Mint’s popularity is undeniable; lately, however, producers have faced increasing pressure to reduce raw material costs. Here Mark Morris and Eric Robbins provide an update on the world of mint — the issues and challenges — from both the agronomist’s and the flavorist’s perspective.
Mark Morris discusses the five key areas of peppermint agronomy
The mint family (Labiatae or Lamiaceae) is composed of many species — including basil, lavender, rosemary, peppermint and spearmint — grown commercially for their essential oils or leaves. This article focuses on agricultural practices employed in the production of peppermint (Mentha x piperita). Because the global peppermint oil market has become increasingly competitive, agricultural practices that maintain oil quality while managing production costs are more crucial today than ever before.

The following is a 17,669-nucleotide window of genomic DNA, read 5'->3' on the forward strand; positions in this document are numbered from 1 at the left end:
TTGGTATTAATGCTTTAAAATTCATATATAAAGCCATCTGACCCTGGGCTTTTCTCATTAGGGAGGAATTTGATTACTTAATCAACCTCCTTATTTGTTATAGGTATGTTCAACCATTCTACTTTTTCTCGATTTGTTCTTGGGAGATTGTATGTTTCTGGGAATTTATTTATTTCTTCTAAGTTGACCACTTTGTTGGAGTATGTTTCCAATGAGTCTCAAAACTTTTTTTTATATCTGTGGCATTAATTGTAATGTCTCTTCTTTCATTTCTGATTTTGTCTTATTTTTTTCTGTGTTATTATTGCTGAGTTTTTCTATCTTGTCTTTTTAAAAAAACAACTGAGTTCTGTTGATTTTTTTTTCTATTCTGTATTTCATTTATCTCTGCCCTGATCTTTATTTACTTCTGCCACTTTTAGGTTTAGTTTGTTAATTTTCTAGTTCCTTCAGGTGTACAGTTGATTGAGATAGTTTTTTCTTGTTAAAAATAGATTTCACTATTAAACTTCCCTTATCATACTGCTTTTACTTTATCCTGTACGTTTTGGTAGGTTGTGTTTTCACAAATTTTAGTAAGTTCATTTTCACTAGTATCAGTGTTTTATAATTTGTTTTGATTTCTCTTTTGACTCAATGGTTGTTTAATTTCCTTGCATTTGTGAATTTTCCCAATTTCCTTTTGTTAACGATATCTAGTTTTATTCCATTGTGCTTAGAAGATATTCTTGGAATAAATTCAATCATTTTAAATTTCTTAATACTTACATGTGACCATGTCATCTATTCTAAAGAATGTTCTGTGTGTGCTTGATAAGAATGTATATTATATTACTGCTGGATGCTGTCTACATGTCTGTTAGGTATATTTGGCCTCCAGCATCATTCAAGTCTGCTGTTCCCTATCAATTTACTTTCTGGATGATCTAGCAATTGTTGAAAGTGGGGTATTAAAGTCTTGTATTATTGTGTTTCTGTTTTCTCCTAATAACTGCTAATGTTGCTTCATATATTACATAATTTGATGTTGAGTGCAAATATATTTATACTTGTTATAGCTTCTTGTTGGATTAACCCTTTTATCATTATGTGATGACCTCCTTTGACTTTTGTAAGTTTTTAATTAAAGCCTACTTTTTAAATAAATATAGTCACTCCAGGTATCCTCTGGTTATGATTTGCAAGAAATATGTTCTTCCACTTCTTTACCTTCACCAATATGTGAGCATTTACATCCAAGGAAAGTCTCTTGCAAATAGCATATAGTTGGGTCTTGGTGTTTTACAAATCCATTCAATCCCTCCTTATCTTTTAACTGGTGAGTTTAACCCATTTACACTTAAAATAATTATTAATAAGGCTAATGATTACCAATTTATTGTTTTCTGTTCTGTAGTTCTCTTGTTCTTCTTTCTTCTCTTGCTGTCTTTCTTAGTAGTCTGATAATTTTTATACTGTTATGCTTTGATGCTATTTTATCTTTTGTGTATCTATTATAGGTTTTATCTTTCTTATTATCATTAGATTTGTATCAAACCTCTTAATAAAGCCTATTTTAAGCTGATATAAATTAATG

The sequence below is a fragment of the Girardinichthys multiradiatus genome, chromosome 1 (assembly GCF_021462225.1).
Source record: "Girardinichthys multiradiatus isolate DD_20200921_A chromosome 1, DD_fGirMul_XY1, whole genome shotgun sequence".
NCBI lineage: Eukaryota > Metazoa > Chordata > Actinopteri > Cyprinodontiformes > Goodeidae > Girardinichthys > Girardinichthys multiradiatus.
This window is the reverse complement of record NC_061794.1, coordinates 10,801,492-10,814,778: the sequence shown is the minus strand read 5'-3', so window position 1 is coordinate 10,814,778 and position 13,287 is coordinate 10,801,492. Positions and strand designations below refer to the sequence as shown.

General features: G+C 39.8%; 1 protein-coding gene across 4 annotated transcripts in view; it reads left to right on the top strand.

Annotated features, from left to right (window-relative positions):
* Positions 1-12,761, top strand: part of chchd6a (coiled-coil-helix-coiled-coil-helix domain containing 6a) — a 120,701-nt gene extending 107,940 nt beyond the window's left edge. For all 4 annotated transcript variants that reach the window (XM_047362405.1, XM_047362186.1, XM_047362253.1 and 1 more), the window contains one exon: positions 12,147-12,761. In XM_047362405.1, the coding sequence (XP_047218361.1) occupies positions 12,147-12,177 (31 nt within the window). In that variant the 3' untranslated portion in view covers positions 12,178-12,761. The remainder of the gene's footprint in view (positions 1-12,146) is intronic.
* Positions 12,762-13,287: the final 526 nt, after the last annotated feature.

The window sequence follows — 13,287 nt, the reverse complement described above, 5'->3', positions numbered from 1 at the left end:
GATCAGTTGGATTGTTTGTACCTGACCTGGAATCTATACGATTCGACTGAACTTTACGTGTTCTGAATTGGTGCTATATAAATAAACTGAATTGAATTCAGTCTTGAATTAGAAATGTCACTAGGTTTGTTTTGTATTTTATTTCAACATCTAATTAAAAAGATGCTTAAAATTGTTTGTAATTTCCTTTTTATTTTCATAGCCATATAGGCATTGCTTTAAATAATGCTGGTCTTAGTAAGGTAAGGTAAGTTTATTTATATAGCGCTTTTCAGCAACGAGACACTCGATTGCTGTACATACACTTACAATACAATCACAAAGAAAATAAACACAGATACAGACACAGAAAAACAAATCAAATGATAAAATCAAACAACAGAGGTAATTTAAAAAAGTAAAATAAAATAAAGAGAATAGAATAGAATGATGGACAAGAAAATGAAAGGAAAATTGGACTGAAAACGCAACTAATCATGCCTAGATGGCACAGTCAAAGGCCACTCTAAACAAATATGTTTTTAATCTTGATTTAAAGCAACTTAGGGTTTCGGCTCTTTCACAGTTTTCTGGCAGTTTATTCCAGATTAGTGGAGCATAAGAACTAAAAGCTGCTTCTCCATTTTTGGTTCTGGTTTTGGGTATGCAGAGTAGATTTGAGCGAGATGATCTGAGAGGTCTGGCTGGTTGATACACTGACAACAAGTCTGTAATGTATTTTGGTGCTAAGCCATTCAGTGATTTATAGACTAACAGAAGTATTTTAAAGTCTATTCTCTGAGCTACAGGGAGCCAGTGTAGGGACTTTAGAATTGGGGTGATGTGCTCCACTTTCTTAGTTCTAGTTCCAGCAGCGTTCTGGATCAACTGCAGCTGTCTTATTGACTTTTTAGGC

The Root of the Problem
The trend in US peppermint acreage since 1996 offers a glimpse into this situation. Between the 1960s and 1987 total US peppermint plantations fl uctuated between 60,000 and 107,000 acres, and increased to 149,000 acres in 1995. Erosion began with an economic downturn in foreign markets, primarily the Pacifi c Rim; today, US peppermint acreage is below 80,000 acres. Meanwhile, peppermint acreage in India, where land, labor and other production costs are signifi cantly lower, has more than doubled.